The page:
I heard the other day that China has now closed her door on the world’s recycling.  That is where most everything collected for recycling used to go.  Now what do we do?  Maybe we will just have to start dealing with the over consumption that we created.

You can view my paintings at:

Monday 15 January 2018

Temperature Inversion

    So far this has been a pretty mixed up winter.  Yesterday we had clear skies and above freezing temperatures.  I usually talk to my family on Sundays, and it seems while we in Interior British Columbia were enjoying the balmy above freezing temperatures, Southern Indiana was shivering in temperatures in the +20F (-7C) range.  
    My sister, for one, wasn’t complaining.  The local lakes had ice on them for a change, and she is hoping that their current cold will mitigate some of the many insect pests they have been experiencing in the summer.  
    I too wasn’t complaining.  Quite often for us if it is clear, calm, and sunny in the winter, it is also very cold, which wasn’t the case yesterday.  Who knows what is ahead of us, so far this winter, things have been all over the map.

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Sunday 14 January 2018

Walk Around the Pond

    Right after breakfast, Skye and I always do a walk around the pond.  This morning when we were doing it, the Sun was just starting to shine on the Cariboo Mountains.  The temperature is mild again. It was just sitting on the freezing mark when we did our walk.

My paintings can be seen at:

Saturday 13 January 2018

Window Dwelling Geraniums

    What you see in the photo are our geraniums that spend the summer in our window box outside our living room windows.  It’s a pretty harsh environment for them in the summer, their box is located in sort of a heat-trap, and when the afternoon sun comes around it can generate pretty uncomfortable conditions.  After all those months in the blazing sun, I rip them out of the window box. stuff them into a pot, and put them on the window sill.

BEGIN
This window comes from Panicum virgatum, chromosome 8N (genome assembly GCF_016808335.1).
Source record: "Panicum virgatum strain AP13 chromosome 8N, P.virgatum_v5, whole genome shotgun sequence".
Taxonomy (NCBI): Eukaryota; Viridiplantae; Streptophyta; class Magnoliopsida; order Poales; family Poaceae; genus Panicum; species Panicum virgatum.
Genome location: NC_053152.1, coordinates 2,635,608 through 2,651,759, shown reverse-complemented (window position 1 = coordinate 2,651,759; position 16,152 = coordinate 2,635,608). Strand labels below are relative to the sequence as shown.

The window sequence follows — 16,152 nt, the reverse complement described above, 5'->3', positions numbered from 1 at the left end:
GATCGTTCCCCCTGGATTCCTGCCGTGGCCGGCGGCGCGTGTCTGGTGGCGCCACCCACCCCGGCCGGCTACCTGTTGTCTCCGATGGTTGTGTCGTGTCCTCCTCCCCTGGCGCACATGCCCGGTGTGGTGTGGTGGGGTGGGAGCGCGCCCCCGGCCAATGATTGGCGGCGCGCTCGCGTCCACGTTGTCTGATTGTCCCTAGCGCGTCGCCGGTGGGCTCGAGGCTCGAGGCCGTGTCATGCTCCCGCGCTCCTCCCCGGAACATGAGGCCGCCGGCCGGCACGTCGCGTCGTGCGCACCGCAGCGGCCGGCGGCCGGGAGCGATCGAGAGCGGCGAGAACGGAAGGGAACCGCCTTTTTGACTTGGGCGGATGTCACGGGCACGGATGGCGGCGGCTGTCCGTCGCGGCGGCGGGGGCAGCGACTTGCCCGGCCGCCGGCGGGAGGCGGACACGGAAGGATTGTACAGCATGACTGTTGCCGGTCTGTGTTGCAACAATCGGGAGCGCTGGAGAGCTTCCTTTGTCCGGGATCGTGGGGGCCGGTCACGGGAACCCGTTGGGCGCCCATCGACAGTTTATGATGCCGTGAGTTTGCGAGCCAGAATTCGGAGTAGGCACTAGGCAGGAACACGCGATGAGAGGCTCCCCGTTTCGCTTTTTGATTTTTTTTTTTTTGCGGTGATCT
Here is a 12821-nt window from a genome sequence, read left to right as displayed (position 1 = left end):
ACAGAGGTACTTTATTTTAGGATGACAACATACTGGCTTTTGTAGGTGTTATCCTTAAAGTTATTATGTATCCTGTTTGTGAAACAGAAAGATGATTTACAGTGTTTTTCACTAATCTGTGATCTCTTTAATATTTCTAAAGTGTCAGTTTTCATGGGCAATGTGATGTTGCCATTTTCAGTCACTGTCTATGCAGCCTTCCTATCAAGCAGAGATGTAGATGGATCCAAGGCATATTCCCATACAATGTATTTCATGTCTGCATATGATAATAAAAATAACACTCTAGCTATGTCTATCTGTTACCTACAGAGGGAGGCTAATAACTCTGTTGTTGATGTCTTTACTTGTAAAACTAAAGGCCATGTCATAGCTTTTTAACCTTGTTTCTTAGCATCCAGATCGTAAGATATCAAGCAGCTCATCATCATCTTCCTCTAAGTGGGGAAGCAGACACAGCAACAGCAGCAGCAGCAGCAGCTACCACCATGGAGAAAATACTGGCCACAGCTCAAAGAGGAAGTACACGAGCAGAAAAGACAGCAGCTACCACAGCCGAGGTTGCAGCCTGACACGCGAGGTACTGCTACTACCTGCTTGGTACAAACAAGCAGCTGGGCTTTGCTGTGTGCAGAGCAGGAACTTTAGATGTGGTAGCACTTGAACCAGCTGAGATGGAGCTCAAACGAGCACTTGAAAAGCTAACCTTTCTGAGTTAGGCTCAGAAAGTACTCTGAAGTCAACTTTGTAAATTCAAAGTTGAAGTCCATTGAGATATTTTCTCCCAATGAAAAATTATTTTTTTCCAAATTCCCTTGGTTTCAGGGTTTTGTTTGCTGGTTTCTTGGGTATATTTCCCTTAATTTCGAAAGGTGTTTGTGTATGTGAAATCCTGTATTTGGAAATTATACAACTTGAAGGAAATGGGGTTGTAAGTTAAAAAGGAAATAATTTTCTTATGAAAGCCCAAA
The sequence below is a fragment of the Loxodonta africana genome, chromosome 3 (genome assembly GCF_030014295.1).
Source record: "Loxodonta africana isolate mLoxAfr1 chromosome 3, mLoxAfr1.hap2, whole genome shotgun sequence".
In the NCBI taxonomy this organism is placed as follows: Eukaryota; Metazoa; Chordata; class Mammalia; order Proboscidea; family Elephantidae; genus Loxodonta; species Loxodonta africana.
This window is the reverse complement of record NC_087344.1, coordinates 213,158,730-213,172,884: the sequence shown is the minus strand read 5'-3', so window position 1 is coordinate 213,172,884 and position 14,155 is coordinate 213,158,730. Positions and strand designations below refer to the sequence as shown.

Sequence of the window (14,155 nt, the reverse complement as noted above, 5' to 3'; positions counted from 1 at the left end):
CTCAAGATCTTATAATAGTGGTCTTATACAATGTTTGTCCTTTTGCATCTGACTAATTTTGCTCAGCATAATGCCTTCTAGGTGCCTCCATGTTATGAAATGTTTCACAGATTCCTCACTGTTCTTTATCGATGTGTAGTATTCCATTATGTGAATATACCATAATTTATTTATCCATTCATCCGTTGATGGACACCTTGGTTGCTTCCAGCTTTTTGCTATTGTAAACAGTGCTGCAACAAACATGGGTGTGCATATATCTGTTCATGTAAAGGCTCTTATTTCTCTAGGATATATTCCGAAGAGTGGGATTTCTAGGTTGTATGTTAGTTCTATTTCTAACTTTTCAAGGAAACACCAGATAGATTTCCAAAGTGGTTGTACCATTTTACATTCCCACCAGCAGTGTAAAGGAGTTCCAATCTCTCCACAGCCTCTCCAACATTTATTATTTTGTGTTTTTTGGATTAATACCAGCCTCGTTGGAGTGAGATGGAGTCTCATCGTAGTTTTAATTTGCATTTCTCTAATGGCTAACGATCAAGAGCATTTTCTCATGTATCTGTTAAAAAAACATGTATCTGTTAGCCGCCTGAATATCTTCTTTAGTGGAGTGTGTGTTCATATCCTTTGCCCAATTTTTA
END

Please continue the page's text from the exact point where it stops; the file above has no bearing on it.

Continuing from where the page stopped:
Now in the winter, they are again, right beside a window, but this time on the inside,  looking out at the winter conditions outside.  To me it seems like an altogether difficult life, but they don’t seem to mind, and like the rest of us, they are probably just biding their time, looking forward to summer’s return.

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Friday 12 January 2018

Frost Stars

    Whenever we get a string of clear cold days (-26C, -15F this morning), it encourages frost crystals to grow.  I spotted this cluster or starlike frost growing on the ice at the edge of the outflow from our pond.  In the lower right corner you can see a bit frost that looks more like leaves that is forming from the snow.

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Thursday 11 January 2018

Internet Blues

    Living in an isolated rural area means that we have to accept that we are just not going to be able to have a lot of the things that are available to people in urban areas.  We were seeing news reports about ATM’s and cell phone coverage in rural Africa before McBride got those things.  Like I said we accept the fact, but that doesn’t mean we don’t complain.
    The internet reception we have bounces a signal across a couple of radio repeaters which are located on mountains, then the signal is received in Valemount (a neighboring village.)  In the past we have had lots of periods when something along the line failed and we were without internet for a couple of days.  The internet company was sold recently and we were hoping to see improvements, but instead the service has greatly deteriorated. 
    In the photo above you can read what kind of “speeds” we are receiving and I am paying over $70  for “Enhanced” service.  I am not a happy camper.
    It is sometimes dicy just to try to stream a radio station.  I would never dream of trying to stream a movie, that would never work.
    I’m afraid I have now lost that initial hope of improved by the new owners of our internet.  It is a company called Monashee Communications.  I lost that hope when I tried to call and complain about our service.  The phone number for the original company was disconnected, so I Googled the company to find contact information and when I clicked on their website link I got the “File Not Found (404 error)” message--not a good sign.
    So some outfit that calls itself a “communications” company, doesn’t have a phone number, or an internet site (I am unaware of any mailing address).  I am not sure how they are communicating.  They are continuing to take my $70 a month, and my frustration at the whole situation is building, especially every night as I twiddle my thumb waiting for a website to load.